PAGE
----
Depression and Sadness
Depression is a disorder of mood. Depression may vary from a mild, expected (normal) response to the stresses of daily living to a severe psychiatric disturbance that can interfere with daily living. Severe depression is often reversible and should be treated. The occurrence of depression is more frequent with aging. It is more likely to occur in people who have had a prior episode of depression or if there is a family history of depression. Physical illness, particularly chronic illness, also is a predisposing factor. Social factors such as isolation, financial losses, and bereavement can lead to depression as well. Losses, whether primarily physical, such as of income or a home, or primarily emotional, such as of a spouse, a friend, or even a pet, are part of the aging process. When symptoms of depression persist for 2 or more months, a severe depression often called a major depressive episode is diagnosed.
Many manifestations of depression in older individuals overlap changes related to aging or changes due to other diseases. One must be careful not to overinterpret these clues. In the older patient, it is also possible for depression to present with primarily physical symptoms rather than changes in mood. This is ‘‘masked depression’’ and may be difficult to appreciate and dif- ficult for the caregiver or the patient’s physician to identify. Common manifestations include nervousness, insomnia, memory loss, and dizziness, all problems easily ascribed to other aging-related problems. Careful evaluation by a physician is necessary to separate depression from other causes of confusion.
Important Points in Treatment
When the patient’s physician can identify a likely specific underlying cause for the depression, the therapy focuses on treating this underlying condition. Even in these cases, the patient’s physician may recommend supportive care by a counselor, social worker, psychologist, or psychiatrist. Supportive care of this sort can hasten recovery.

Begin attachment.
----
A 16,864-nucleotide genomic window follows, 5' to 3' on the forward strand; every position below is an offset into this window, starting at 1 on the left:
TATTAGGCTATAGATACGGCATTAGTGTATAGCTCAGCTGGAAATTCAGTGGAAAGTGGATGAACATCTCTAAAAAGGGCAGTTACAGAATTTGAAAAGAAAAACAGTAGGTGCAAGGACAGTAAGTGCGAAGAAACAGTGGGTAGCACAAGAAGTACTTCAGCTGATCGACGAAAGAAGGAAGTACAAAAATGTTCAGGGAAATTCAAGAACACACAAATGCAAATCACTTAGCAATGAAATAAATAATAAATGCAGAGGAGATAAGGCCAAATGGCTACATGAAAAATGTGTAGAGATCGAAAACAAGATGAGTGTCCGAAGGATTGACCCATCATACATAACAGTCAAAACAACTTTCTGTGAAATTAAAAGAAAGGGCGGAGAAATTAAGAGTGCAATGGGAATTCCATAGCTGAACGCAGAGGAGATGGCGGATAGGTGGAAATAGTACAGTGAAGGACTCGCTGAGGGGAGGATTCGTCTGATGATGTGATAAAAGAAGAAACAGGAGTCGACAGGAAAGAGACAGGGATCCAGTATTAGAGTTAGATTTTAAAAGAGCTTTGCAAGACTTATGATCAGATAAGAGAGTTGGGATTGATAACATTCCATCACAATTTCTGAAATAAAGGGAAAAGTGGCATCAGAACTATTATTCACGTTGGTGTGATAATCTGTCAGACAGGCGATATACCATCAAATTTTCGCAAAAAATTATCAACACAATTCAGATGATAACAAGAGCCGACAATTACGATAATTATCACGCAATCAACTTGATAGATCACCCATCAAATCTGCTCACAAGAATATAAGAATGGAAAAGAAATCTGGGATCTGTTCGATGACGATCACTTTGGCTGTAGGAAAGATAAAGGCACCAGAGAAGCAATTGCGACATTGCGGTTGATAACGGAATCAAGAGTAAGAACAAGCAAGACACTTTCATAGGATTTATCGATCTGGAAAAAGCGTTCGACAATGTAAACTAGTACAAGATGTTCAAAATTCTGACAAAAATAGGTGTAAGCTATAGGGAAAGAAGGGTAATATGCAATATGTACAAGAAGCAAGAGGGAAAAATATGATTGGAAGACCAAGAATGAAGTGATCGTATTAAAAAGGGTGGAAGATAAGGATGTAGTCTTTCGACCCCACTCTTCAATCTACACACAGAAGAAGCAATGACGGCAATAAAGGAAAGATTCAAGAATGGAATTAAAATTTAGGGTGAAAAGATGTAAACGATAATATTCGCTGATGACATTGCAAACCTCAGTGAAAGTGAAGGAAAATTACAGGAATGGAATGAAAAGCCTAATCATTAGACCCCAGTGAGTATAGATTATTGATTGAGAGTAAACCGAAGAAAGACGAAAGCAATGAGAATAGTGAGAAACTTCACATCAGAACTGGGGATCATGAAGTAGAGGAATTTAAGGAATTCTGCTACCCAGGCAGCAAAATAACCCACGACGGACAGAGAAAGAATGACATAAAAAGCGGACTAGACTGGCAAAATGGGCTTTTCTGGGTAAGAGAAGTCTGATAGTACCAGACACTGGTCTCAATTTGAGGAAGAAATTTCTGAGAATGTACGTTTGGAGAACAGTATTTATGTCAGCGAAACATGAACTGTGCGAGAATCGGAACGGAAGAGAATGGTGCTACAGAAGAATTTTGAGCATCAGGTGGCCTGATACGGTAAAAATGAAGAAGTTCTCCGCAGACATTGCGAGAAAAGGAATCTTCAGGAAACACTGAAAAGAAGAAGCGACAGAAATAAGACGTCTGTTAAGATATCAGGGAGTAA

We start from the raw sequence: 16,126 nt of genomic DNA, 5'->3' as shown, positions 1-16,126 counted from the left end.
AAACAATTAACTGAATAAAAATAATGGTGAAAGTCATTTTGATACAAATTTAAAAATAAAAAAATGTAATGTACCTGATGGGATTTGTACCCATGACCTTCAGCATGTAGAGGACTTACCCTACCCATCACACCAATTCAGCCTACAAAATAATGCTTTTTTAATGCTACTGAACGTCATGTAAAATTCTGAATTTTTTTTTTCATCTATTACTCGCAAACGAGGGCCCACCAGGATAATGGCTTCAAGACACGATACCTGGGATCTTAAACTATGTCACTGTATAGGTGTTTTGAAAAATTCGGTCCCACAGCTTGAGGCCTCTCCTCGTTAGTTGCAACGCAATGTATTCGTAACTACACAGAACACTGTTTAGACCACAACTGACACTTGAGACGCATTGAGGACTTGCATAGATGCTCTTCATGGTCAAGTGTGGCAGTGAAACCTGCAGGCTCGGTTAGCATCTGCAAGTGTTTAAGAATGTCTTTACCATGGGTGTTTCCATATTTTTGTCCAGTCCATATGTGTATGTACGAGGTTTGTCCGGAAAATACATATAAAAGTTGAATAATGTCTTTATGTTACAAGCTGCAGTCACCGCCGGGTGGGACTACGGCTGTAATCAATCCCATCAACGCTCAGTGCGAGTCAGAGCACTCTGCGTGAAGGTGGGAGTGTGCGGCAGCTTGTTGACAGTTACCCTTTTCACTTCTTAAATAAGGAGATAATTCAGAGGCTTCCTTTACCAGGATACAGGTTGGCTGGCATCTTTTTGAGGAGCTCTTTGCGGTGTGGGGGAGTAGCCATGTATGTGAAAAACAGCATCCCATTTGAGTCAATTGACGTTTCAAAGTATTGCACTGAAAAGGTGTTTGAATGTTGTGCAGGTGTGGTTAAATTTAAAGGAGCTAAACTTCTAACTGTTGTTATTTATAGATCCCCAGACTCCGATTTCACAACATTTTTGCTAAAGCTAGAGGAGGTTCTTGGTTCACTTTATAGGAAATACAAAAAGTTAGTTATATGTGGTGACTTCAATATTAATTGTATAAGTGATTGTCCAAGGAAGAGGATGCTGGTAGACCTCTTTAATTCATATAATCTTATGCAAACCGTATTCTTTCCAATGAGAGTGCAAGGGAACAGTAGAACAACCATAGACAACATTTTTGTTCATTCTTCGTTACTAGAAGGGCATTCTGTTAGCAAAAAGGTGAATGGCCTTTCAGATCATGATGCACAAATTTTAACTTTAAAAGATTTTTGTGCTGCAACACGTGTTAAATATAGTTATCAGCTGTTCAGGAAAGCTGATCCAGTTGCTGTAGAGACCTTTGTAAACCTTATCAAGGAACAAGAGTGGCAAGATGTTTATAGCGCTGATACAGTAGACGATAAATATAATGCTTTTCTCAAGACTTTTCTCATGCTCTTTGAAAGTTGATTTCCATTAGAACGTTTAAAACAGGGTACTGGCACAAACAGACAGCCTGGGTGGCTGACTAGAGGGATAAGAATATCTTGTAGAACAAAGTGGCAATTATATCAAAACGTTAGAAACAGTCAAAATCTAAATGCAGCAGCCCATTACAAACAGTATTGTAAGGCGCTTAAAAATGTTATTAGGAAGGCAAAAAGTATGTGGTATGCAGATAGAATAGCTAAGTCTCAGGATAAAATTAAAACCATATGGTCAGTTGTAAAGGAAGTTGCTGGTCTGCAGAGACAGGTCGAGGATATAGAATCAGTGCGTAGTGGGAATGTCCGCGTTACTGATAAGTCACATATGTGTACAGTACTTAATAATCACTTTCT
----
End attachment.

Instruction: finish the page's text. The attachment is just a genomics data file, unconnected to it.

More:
Major depression with impairment of function, as well as depression without an identifiable and treatable underlying cause, may respond to the use of drug treatment. Several drugs are effective, and the most commonly used are tricyclic antidepressants. These are potent medicines that have side effects. Selection of the most appropriate drug is often based on the ability to tolerate possible side effects. Careful control of the dose and the time of administration is essential to their proper and effective use and to the management of side effects. Special attention by the caregiver is important for successful treatment.
Side effects of these medications may include, but are not limited to, dry mouth, blurred vision, urinary retention, rapid heart rate, persistent heartburn, and glaucoma attacks. Some patients may experience dizziness when they stand up. Occasionally, these drugs produce confusion, sleepiness, or bizarre or inappropriate behavior. Any abrupt behavior changes in a patient receiving drug therapy for depression should be brought to the physician’s attention immediately.
Depression may also be related to substance abuse. Abuse of alcohol or illegal drugs may be a factor. Stopping the substance abuse is an important but difficult step in treatment. Seasonal depression is a feature associated with winter in northern climates. A variety of treatments with bright lights are helpful in alleviating this form of depression.
Notify Our Office If ...
- You note any clue or suggestion that the patient may have suicidal thoughts. This should be taken seriously and promptly reported to the patient’s physician. Suicide is an unfortunate and not uncommon accompaniment of severe depression. The patient is often indirectly asking for help.
- Side effects of drug treatment occur. Side effects often require prompt, even immediate, intervention to be reversed. These particularly include glaucoma attacks (sudden, acute pain in the eye), which may lead to blindness if not promptly treated; urinary retention, which may lead to bladder infection and damage to the kidneys; and abnormal heart rhythm, which often manifests as dizziness and, if untreated, may lead to sudden death.